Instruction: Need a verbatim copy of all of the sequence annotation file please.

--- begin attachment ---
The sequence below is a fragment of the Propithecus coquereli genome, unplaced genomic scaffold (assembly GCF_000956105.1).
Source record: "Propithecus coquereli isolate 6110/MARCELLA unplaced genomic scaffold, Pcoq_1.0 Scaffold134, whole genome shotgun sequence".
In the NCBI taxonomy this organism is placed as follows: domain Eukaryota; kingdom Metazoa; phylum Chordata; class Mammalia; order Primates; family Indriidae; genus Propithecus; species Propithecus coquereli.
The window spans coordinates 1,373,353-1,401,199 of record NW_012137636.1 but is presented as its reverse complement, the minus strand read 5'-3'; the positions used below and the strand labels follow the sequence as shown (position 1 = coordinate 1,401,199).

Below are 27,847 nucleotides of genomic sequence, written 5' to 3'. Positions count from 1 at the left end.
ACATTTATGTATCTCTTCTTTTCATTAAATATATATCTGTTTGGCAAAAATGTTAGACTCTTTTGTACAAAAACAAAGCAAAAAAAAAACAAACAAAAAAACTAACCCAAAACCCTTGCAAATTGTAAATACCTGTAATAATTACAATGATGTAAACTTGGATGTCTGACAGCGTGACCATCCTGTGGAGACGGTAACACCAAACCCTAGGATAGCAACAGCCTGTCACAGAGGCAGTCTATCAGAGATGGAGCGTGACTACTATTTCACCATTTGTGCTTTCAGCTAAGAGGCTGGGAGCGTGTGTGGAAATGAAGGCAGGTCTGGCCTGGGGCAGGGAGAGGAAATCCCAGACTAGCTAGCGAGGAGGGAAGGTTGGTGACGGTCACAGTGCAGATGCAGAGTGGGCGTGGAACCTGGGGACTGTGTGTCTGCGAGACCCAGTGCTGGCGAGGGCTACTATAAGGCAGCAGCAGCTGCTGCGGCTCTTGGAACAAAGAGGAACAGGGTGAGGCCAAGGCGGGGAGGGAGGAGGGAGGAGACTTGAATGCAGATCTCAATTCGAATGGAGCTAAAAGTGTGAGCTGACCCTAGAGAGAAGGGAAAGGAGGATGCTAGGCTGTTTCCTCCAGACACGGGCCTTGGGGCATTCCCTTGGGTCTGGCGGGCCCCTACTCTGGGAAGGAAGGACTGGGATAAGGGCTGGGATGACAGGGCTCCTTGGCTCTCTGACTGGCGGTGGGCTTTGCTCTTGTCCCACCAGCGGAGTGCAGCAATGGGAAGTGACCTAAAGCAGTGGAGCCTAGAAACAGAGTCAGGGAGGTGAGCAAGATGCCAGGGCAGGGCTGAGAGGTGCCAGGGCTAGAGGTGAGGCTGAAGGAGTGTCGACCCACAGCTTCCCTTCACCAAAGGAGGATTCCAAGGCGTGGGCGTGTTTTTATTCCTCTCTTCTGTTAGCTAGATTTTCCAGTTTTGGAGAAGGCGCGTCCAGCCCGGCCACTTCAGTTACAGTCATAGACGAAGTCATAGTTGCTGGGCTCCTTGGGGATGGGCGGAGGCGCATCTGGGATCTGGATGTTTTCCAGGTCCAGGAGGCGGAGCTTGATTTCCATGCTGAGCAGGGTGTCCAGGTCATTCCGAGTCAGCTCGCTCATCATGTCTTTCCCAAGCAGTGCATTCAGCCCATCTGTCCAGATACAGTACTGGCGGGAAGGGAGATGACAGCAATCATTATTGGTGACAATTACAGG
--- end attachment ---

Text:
The sequence below is a fragment of the Propithecus coquereli genome, unplaced genomic scaffold (assembly GCF_000956105.1).
Source record: "Propithecus coquereli isolate 6110/MARCELLA unplaced genomic scaffold, Pcoq_1.0 Scaffold134, whole genome shotgun sequence".
In the NCBI taxonomy this organism is placed as follows: domain Eukaryota; kingdom Metazoa; phylum Chordata; class Mammalia; order Primates; family Indriidae; genus Propithecus; species Propithecus coquereli.
The window spans coordinates 1,373,353-1,401,199 of record NW_012137636.1 but is presented as its reverse complement, the minus strand read 5'-3'; the positions used below and the strand labels follow the sequence as shown (position 1 = coordinate 1,401,199).

Below are 27,847 nucleotides of genomic sequence, written 5' to 3'. Positions count from 1 at the left end.
ACATTTATGTATCTCTTCTTTTCATTAAATATATATCTGTTTGGCAAAAATGTTAGACTCTTTTGTACAAAAACAAAGCAAAAAAAAAACAAACAAAAAAACTAACCCAAAACCCTTGCAAATTGTAAATACCTGTAATAATTACAATGATGTAAACTTGGATGTCTGACAGCGTGACCATCCTGTGGAGACGGTAACACCAAACCCTAGGATAGCAACAGCCTGTCACAGAGGCAGTCTATCAGAGATGGAGCGTGACTACTATTTCACCATTTGTGCTTTCAGCTAAGAGGCTGGGAGCGTGTGTGGAAATGAAGGCAGGTCTGGCCTGGGGCAGGGAGAGGAAATCCCAGACTAGCTAGCGAGGAGGGAAGGTTGGTGACGGTCACAGTGCAGATGCAGAGTGGGCGTGGAACCTGGGGACTGTGTGTCTGCGAGACCCAGTGCTGGCGAGGGCTACTATAAGGCAGCAGCAGCTGCTGCGGCTCTTGGAACAAAGAGGAACAGGGTGAGGCCAAGGCGGGGAGGGAGGAGGGAGGAGACTTGAATGCAGATCTCAATTCGAATGGAGCTAAAAGTGTGAGCTGACCCTAGAGAGAAGGGAAAGGAGGATGCTAGGCTGTTTCCTCCAGACACGGGCCTTGGGGCATTCCCTTGGGTCTGGCGGGCCCCTACTCTGGGAAGGAAGGACTGGGATAAGGGCTGGGATGACAGGGCTCCTTGGCTCTCTGACTGGCGGTGGGCTTTGCTCTTGTCCCACCAGCGGAGTGCAGCAATGGGAAGTGACCTAAAGCAGTGGAGCCTAGAAACAGAGTCAGGGAGGTGAGCAAGATGCCAGGGCAGGGCTGAGAGGTGCCAGGGCTAGAGGTGAGGCTGAAGGAGTGTCGACCCACAGCTTCCCTTCACCAAAGGAGGATTCCAAGGCGTGGGCGTGTTTTTATTCCTCTCTTCTGTTAGCTAGATTTTCCAGTTTTGGAGAAGGCGCGTCCAGCCCGGCCACTTCAGTTACAGTCATAGACGAAGTCATAGTTGCTGGGCTCCTTGGGGATGGGCGGAGGCGCATCTGGGATCTGGATGTTTTCCAGGTCCAGGAGGCGGAGCTTGATTTCCATGCTGAGCAGGGTGTCCAGGTCATTCCGAGTCAGCTCGCTCATCATGTCTTTCCCAAGCAGTGCATTCAGCCCATCTGTCCAGATACAGTACTGGCGGGAAGGGAGATGACAGCAATCATTATTGGTGACAATTACAGG